Friday, April 14, 2017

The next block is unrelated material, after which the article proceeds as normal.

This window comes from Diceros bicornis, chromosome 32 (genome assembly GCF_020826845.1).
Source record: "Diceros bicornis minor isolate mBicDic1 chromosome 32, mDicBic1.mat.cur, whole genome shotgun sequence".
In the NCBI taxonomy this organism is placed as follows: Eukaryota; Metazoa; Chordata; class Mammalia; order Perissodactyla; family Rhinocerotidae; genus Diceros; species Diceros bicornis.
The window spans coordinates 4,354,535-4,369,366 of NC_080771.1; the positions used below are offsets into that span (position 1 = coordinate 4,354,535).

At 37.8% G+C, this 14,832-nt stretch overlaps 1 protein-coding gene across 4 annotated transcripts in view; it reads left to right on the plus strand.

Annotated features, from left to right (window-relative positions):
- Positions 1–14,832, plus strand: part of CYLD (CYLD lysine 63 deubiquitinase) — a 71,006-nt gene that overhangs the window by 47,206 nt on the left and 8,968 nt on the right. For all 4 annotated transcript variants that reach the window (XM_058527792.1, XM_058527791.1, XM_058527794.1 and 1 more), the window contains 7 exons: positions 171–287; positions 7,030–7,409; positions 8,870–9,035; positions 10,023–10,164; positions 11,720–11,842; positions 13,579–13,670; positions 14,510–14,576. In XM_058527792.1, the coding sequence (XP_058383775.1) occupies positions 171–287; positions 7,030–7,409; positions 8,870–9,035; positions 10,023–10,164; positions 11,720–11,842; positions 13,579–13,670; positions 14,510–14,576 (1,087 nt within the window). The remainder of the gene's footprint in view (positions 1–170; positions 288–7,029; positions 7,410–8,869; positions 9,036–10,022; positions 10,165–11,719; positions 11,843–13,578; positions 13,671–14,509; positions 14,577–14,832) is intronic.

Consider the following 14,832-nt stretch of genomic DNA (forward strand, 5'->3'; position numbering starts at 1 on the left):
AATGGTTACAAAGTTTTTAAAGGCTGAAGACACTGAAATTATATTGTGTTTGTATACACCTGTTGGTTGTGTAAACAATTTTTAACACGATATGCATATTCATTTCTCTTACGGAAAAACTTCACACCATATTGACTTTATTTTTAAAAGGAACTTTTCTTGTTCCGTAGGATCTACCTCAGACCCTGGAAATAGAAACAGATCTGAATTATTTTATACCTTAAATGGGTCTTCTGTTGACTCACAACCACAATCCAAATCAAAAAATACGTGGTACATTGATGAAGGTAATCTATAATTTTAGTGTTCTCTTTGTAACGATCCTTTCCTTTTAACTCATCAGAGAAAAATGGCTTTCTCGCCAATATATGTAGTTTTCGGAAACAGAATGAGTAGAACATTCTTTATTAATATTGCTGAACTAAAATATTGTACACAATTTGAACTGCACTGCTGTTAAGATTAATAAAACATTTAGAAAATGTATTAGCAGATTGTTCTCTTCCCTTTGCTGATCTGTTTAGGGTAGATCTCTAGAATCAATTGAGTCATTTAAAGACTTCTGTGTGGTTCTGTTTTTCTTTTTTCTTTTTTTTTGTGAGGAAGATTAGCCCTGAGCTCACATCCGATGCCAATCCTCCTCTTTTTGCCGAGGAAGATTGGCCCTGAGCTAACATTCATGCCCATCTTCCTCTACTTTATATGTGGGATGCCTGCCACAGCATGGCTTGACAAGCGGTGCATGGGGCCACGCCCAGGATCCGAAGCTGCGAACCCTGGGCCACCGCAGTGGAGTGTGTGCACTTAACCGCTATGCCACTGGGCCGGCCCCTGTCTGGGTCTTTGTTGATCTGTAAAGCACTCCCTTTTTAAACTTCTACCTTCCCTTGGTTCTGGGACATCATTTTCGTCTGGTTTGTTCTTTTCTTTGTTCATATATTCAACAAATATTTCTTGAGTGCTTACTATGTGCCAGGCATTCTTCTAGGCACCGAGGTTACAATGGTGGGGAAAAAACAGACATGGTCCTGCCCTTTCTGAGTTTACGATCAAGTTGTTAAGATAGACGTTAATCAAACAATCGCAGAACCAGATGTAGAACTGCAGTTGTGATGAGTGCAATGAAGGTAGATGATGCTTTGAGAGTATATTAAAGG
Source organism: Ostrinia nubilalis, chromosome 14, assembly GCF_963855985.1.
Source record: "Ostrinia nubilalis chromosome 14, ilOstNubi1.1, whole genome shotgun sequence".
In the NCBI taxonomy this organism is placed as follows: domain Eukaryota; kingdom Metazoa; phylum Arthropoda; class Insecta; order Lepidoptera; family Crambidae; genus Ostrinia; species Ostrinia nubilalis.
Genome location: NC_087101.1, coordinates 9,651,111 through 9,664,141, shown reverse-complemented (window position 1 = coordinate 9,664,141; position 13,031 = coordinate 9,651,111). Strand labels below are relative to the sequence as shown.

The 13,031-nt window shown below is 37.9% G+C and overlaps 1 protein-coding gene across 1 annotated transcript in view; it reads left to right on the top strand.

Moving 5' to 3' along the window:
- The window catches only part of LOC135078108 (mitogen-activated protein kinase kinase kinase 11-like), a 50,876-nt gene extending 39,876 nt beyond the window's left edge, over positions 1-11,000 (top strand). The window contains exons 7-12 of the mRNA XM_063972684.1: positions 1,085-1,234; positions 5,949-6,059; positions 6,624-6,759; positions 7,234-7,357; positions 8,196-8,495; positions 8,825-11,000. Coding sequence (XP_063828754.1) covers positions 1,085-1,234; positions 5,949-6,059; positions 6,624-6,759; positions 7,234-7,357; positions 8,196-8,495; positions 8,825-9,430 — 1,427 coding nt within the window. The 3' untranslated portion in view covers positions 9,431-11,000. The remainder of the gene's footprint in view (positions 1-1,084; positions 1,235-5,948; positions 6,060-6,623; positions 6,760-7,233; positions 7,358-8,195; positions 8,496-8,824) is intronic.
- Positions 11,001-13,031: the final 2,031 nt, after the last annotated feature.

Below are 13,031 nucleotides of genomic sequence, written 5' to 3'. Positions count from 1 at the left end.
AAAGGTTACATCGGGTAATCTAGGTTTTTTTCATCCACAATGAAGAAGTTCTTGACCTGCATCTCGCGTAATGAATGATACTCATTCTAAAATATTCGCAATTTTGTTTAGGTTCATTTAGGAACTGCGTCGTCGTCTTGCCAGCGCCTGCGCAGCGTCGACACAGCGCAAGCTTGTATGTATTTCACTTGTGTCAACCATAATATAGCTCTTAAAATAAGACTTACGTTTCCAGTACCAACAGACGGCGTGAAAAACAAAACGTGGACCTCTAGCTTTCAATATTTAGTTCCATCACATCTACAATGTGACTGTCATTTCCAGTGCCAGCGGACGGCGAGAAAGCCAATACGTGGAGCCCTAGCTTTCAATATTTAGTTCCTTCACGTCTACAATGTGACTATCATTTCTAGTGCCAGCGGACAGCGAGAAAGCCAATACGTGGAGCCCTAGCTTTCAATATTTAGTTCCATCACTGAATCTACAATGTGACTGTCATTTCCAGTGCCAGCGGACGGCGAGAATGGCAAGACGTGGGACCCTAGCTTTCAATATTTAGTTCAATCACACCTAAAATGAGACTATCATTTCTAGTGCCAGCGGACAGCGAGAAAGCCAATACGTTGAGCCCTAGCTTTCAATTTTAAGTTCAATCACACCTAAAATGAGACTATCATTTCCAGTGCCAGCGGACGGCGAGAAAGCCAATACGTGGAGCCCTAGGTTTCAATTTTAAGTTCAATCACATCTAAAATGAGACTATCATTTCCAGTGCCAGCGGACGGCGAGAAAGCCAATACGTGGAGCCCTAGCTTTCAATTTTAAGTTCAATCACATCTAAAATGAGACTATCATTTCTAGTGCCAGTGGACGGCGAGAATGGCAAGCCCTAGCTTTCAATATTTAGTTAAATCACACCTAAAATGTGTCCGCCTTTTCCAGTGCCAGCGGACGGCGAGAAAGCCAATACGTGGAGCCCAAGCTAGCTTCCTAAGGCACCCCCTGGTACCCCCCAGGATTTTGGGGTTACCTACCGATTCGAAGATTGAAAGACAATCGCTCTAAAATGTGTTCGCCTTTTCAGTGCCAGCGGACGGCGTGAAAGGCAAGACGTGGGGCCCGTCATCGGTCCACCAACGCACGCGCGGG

Sansho the Bailiff (1954), surely, but also The Life of Oharu (1952) and even an earlier film like Osaka Elegy (1936). A case in point: The scene in which Genjuro (Masayuki Mori) returns home after his dalliance with the ghostly Lady Wasaka (Machiko Kyo) is a crucial and mythic one, evoking among other things Odysseus's return to Ithaca. And Mizoguchi stages it memorably: Genjuro enters the near-ruin of his house and finds it empty and littered, the fire pit cold. The camera follows him through the house in a long unbroken take, watches as he goes out the back door and sees him through the windows as he circles the house and re-enters. Only this time when he enters, the room is clean and the fire is burning brightly; his wife, Miyagi (Kinuyo Tanaka), embraces him. Overwhelmed and exhausted, he lies down and falls into a deep sleep beside his son, only to wake in the morning to find the cold empty room he first entered and to learn that Miyagi is dead. It's a magnificent sequence, a tour de force of acting, directing, camerawork and editing (by Mitsuzo Miyata). It makes a larger, deeper point: that Genjuro will never escape from ghosts. A less gifted director than Mizoguchi would have used conventional techniques like dissolves or double exposures to make the point. But there's also something distracting about instead employing a long, circular tracking shot with an invisible cut: We marvel at the technique at the expense of sharing Genjuro's experience. There is an art that conceals art, and I don't think Mizoguchi attains it here.